13-19 June 2015
University of Alberta
America/Edmonton timezone
Welcome to the 2015 CAP Congress! / Bienvenue au congrès de l'ACP 2015!

Poor Q-factor? - no problem: nano-optomechanical mass sensing in ambient conditions

17 Jun 2015, 19:10
2m
CCIS Ground Floor PCL lounge (University of Alberta)

CCIS Ground Floor PCL lounge

University of Alberta

Poster (Student, In Competition) / Affiche (Étudiant(e), inscrit à la compétition) Condensed Matter and Materials Physics / Physique de la matière condensée et matériaux (DCMMP-DPMCM) DCMMP Poster Session with beer / Session d'affiches, avec bière DPMCM

Speaker

Mr S. K. Roy (Department of Physics, University of Alberta and National Institute for Nanotechnology (NINT), Canada.)

Description

It has been demonstrated that optimum dynamic range (DR) and high quality factor (Q) of NEMS resonators provides unprecedented mass sensitivity [1]. The mass sensitivity and frequency stability of these devices are limited by their thermomechanical (TM) noise. TM noise goes down with Q as pressure increases, at the same time enhanced critical amplitude leads to a higher DR value with better sensitivity. However, detecting TM noise signal at ambient condition is always challenging. Optomechanical transduction successfully resolved this challenge with high displacement sensitivity and high bandwidth of NEMS devices [2]. Previously we have demonstrated the supremacy of our optical racetrack resonator transduction scheme in detecting TM noise signal [3]. Taking advantage of this measurement protocol we have found zeptogram level mass sensitivity at atmospheric pressure for a double clamped beam. This is similar to the sensitivity in high vacuum, even though Q-factor drops 300 fold from vacuum to ambient pressure. These intriguing experimental results challenge assumptions about fundamental limits of mass sensitivity of NOMS sensors and open the door for ultrasensitivity in ambient conditions. 1. K. L. Ekinci, Y. T. Tang and M.L. Roukes, “Ultimate limits to inertial mass sensing based upon nanoelectromechanical systems.”, J. Appl. Phys. Vol. 95. No.5, March 2004. 2. M. Li, W. H. P. Pernice, C. Xiong, T. Baehr-Jones, M. Hochberg, and H. X. Tang, “Harnessing optical forces in integrated photonic circuits.” Nature, Vol.456, pp.480-4, Nov.2008. 3. V. T. K. Saur, Z. Diao, M. R. Freeman, and W. K. Hiebert, “ Optical racetrack resonator transduction of nanomechanical cantilevers.” Nanotechnology, Vo.25, 05522, 2014.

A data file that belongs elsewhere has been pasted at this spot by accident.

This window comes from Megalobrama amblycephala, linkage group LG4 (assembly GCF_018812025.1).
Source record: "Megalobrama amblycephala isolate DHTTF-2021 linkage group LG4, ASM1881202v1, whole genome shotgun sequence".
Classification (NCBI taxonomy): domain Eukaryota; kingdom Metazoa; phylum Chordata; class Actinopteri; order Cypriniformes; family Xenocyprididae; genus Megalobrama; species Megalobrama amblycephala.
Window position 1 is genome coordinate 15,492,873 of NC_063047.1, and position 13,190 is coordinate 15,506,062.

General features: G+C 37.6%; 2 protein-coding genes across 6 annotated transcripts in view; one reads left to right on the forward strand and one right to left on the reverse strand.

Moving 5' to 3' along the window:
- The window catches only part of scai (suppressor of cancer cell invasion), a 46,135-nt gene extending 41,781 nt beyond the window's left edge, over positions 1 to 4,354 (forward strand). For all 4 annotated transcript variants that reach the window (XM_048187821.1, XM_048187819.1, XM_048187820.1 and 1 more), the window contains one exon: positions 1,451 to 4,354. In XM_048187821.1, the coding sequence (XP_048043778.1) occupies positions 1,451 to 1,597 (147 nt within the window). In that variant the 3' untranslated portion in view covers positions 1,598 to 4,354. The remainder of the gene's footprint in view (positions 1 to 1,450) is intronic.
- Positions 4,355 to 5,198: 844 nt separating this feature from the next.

Primary author

Mr S. K. Roy (Department of Physics, University of Alberta and National Institute for Nanotechnology (NINT), Canada.)

Co-authors

Dr A Venkatasubramanian (University of Alberta and National Institute for Nanotechnology (NINT), Canada) Dr V.T.K Sauer (University of Alberta and National Institute for Nanotechnology (NINT), Canada) Prof. W.K Hiebert (Department of Physics, University of Alberta and National Institute for Nanotechnology (NINT), Canada.)

Presentation Materials

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